- Foods that contain fiber – split peas, chickpeas, beans and lentils.
- Foods that contain gums – vegetable gums (agar agar, guar gum or xanthan gum used primarily as a thickening agent), carrageenan and alginates (used as a vegetable substitute for gelatin).
Many of the foods we eat contain carbohydrates – which includes both sugars and starches, and our bodies will metabolize them in 3 main ways:
When our body metabolizes carbohydrates it results in the production of glucose molecules which are the most efficient source of energy for our muscles and our brains.
When we digest sugar, enzymes in the small intestine break it down into glucose. Then, this glucose is released into the blood, where it is transported to tissue cells in muscles and organs and converted into energy.
Everything we eat contributes to cell growth, repair, and normal cell functioning. If too much food (energy) is consumed, the body stores this excess in the body.
The body constantly monitors the glucose level in the blood and releases insulin to control it. Low insulin levels allow sugar and other fuels to be released into the blood.
High insulin levels drive sugar into muscle, fat, and liver cells where it is stored for future use. If your body has problems producing insulin, responding to insulin, or both, this can result in rising blood sugar to dangerous levels.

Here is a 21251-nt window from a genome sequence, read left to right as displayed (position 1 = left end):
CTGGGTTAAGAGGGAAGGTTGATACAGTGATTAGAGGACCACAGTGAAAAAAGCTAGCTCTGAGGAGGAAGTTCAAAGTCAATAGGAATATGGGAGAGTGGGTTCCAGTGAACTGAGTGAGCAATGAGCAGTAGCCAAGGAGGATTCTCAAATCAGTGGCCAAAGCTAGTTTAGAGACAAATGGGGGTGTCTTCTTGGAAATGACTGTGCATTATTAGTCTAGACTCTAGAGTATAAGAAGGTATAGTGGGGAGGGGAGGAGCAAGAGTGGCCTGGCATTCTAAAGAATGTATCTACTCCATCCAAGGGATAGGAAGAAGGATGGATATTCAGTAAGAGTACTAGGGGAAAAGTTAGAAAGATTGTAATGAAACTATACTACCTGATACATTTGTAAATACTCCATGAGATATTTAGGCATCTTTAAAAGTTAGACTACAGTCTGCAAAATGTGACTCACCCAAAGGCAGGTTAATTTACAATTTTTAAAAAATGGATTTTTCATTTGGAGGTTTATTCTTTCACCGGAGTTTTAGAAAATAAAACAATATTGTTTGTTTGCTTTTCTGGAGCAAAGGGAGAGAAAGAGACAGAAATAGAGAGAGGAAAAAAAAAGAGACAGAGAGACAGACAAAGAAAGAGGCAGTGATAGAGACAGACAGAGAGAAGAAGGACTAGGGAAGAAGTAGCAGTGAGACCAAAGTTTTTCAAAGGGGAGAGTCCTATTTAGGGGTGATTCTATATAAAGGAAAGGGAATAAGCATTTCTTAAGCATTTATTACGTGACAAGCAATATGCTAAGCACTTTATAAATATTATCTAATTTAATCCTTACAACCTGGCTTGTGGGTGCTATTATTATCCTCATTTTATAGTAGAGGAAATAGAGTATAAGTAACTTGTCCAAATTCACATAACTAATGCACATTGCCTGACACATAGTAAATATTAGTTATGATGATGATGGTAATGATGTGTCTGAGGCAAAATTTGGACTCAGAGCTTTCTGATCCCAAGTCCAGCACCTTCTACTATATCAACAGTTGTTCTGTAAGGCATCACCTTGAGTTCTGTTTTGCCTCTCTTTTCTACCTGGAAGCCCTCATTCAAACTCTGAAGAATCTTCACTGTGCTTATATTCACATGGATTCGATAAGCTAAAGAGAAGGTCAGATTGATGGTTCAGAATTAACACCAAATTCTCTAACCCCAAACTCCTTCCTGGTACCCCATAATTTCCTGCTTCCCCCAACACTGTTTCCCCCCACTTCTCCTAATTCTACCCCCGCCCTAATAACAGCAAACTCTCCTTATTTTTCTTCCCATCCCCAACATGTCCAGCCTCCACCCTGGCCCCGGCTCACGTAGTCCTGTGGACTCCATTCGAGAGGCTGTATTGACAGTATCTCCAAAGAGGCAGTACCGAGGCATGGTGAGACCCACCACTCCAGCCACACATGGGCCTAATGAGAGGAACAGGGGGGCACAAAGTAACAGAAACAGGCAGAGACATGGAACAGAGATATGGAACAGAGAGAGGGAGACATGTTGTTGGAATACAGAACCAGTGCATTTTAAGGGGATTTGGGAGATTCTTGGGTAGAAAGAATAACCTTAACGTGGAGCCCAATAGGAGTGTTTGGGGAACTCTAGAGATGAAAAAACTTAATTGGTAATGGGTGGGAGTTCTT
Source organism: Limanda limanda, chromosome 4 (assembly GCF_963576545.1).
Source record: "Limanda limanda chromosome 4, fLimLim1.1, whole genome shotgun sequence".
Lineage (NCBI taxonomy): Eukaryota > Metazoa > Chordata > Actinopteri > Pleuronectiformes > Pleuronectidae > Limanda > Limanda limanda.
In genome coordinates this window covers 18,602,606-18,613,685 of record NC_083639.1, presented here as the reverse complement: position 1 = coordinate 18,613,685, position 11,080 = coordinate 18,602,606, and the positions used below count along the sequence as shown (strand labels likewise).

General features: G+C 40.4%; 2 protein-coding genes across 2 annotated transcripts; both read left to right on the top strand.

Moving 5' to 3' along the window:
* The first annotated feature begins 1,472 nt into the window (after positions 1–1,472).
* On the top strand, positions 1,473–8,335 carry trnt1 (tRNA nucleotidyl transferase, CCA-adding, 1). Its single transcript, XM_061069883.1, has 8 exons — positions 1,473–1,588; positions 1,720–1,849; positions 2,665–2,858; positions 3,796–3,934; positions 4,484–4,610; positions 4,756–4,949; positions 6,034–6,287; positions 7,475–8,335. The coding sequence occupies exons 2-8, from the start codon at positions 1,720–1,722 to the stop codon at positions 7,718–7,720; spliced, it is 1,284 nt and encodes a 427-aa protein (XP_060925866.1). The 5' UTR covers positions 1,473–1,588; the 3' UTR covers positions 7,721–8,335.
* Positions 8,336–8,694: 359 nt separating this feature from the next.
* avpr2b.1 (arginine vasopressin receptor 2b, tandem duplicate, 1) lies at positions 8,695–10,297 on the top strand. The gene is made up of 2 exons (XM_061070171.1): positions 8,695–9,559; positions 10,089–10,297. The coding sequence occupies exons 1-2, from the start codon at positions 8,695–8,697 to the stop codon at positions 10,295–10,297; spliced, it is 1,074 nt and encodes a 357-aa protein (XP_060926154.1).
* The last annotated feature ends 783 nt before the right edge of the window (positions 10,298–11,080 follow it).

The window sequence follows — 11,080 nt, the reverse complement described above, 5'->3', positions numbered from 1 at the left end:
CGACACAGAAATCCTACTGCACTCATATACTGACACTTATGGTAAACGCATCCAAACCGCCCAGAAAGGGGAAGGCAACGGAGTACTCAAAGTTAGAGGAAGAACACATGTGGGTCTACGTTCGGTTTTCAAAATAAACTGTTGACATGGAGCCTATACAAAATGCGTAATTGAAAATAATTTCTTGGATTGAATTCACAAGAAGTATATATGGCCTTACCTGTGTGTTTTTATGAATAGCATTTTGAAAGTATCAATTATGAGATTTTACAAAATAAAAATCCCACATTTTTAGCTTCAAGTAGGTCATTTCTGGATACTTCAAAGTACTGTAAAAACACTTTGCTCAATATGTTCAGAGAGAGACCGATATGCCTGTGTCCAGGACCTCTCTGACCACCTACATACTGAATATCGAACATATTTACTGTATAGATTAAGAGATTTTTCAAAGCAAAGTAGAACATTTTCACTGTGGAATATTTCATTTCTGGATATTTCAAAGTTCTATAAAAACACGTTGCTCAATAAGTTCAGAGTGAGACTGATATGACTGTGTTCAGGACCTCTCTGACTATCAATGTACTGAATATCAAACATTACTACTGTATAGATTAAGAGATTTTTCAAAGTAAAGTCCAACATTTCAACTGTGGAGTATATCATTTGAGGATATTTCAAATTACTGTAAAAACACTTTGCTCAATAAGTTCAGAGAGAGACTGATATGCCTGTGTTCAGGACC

Diabetes is a metabolic disorder that occurs when the body cannot regulate blood glucose levels properly.
The body’s cells can use glucose directly for energy, and most cells can also use fatty acids for energy.
However, glucose and fructose are metabolized differently. While every cell in the body can use glucose, the liver is the only organ that can metabolize fructose in large amounts. When you have a diet that is high in calories and high in fructose, the liver gets overloaded and starts turning the fructose into fat.
The most notable exception to the carbohydrate metabolism explained above is dietary fiber. Dietary fiber – a type of polysaccharide, can be classed as either soluble (dissolves in water) or insoluble (cannot be dissolved in water).
The body can’t digest or absorb dietary fiber like other carbohydrates. Instead, a portion is fermented by colonic gut bacteria. As a result, it passes relatively untouched through the digestive system and is removed in stools.
As I explained it at “Metabolism”, diabetes is a metabolic disorder that occurs when the body cannot regulate blood glucose levels properly. In diabetes, either the pancreas doesn’t make enough insulin (type 1 diabetes) or the body can’t respond normally to the insulin that is made (type 2 diabetes).
The causes of diabetes could be both genetics and environmental factors. Diabetics don’t need to avoid sugars but must manage the proper amount of carbohydrates and sugars (and fat) intake. Also adding exercise in your daily activities is extremely important.